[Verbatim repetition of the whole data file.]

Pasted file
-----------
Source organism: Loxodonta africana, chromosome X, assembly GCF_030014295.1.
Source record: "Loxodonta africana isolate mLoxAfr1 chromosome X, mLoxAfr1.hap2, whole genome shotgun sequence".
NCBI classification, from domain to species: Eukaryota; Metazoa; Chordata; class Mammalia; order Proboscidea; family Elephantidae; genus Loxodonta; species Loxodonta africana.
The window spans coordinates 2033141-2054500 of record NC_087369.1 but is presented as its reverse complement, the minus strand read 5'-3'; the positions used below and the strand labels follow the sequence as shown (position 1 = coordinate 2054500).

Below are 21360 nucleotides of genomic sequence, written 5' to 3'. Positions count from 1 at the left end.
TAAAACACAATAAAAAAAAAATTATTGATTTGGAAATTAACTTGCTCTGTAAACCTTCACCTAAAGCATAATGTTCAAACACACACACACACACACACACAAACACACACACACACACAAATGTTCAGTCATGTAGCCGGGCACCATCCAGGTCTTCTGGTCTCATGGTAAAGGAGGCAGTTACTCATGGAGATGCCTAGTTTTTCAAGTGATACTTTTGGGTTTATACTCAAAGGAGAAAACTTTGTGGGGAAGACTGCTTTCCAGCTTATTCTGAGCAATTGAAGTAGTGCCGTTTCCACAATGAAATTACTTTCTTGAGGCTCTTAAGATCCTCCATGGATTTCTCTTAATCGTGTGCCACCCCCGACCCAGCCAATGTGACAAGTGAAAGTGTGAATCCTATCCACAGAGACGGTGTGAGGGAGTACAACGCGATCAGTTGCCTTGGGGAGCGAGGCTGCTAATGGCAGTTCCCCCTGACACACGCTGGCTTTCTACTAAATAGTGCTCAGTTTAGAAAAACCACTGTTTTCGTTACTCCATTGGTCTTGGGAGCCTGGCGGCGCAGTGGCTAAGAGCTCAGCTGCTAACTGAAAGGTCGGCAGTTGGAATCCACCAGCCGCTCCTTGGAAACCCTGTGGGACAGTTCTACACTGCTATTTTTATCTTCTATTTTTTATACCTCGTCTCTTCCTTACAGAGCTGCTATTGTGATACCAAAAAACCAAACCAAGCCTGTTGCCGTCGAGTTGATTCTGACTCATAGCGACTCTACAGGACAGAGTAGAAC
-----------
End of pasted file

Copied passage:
Source organism: Loxodonta africana, chromosome X, assembly GCF_030014295.1.
Source record: "Loxodonta africana isolate mLoxAfr1 chromosome X, mLoxAfr1.hap2, whole genome shotgun sequence".
NCBI classification, from domain to species: Eukaryota; Metazoa; Chordata; class Mammalia; order Proboscidea; family Elephantidae; genus Loxodonta; species Loxodonta africana.
The window spans coordinates 2033141-2054500 of record NC_087369.1 but is presented as its reverse complement, the minus strand read 5'-3'; the positions used below and the strand labels follow the sequence as shown (position 1 = coordinate 2054500).

Below are 21360 nucleotides of genomic sequence, written 5' to 3'. Positions count from 1 at the left end.
TAAAACACAATAAAAAAAAAATTATTGATTTGGAAATTAACTTGCTCTGTAAACCTTCACCTAAAGCATAATGTTCAAACACACACACACACACACACACAAACACACACACACACACAAATGTTCAGTCATGTAGCCGGGCACCATCCAGGTCTTCTGGTCTCATGGTAAAGGAGGCAGTTACTCATGGAGATGCCTAGTTTTTCAAGTGATACTTTTGGGTTTATACTCAAAGGAGAAAACTTTGTGGGGAAGACTGCTTTCCAGCTTATTCTGAGCAATTGAAGTAGTGCCGTTTCCACAATGAAATTACTTTCTTGAGGCTCTTAAGATCCTCCATGGATTTCTCTTAATCGTGTGCCACCCCCGACCCAGCCAATGTGACAAGTGAAAGTGTGAATCCTATCCACAGAGACGGTGTGAGGGAGTACAACGCGATCAGTTGCCTTGGGGAGCGAGGCTGCTAATGGCAGTTCCCCCTGACACACGCTGGCTTTCTACTAAATAGTGCTCAGTTTAGAAAAACCACTGTTTTCGTTACTCCATTGGTCTTGGGAGCCTGGCGGCGCAGTGGCTAAGAGCTCAGCTGCTAACTGAAAGGTCGGCAGTTGGAATCCACCAGCCGCTCCTTGGAAACCCTGTGGGACAGTTCTACACTGCTATTTTTATCTTCTATTTTTTATACCTCGTCTCTTCCTTACAGAGCTGCTATTGTGATACCAAAAAACCAAACCAAGCCTGTTGCCGTCGAGTTGATTCTGACTCATAGCGACTCTACAGGACAGAGTAGAAC